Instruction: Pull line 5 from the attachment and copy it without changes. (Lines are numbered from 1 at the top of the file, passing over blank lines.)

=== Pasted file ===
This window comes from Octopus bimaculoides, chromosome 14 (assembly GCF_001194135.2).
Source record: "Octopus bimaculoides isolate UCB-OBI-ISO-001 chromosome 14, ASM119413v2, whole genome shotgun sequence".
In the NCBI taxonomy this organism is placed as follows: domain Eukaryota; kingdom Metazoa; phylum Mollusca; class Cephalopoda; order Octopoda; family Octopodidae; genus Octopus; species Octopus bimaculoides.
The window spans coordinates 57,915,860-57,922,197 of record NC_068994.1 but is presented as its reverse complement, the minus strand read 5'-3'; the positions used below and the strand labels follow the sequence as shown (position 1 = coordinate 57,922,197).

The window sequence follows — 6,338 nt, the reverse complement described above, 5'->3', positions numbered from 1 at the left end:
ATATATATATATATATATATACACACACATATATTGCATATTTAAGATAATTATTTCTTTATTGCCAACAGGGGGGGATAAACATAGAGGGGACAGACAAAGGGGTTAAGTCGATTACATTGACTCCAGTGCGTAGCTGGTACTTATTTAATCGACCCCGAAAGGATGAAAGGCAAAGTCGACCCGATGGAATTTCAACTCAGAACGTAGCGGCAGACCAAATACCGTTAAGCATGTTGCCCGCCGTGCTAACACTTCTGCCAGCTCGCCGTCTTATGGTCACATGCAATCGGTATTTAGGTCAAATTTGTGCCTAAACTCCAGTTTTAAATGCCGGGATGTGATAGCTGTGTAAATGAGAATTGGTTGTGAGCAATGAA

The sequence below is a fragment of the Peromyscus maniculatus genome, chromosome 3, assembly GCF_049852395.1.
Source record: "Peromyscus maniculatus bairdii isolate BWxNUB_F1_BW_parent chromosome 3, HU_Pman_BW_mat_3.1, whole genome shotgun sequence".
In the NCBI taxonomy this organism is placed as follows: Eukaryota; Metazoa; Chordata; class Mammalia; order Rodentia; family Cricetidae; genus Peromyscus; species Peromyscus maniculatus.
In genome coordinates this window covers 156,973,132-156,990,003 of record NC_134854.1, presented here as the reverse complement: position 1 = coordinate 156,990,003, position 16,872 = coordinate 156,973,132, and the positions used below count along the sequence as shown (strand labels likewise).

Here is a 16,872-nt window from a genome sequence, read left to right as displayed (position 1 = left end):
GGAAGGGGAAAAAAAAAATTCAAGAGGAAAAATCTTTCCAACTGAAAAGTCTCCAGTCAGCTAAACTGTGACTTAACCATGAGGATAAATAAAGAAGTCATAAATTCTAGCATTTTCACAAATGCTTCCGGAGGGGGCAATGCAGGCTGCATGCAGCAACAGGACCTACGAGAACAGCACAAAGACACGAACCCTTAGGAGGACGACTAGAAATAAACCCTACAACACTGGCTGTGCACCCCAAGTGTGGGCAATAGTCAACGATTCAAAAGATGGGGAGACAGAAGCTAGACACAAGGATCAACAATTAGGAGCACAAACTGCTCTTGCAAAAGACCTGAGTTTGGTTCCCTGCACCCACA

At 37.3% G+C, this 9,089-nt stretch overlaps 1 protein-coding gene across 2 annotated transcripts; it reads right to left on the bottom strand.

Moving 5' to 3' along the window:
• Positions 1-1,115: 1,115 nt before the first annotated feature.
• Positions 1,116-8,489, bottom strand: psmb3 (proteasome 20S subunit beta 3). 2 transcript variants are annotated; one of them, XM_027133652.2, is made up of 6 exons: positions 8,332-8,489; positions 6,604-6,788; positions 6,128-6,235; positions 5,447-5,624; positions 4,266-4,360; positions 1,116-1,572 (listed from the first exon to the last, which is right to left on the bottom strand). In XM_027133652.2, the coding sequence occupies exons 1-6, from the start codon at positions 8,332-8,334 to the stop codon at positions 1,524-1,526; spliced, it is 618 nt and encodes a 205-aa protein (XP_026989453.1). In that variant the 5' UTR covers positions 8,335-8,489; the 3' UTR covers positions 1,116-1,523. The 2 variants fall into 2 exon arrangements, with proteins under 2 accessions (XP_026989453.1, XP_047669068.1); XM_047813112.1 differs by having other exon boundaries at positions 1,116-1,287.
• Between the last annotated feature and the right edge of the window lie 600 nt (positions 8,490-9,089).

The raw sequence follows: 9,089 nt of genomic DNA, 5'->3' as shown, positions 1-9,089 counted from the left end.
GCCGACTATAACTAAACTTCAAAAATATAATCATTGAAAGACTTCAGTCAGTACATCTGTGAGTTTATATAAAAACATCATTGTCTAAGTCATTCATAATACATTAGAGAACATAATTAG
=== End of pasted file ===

The window sequence follows — 6,338 nt, the reverse complement described above, 5'->3', positions numbered from 1 at the left end: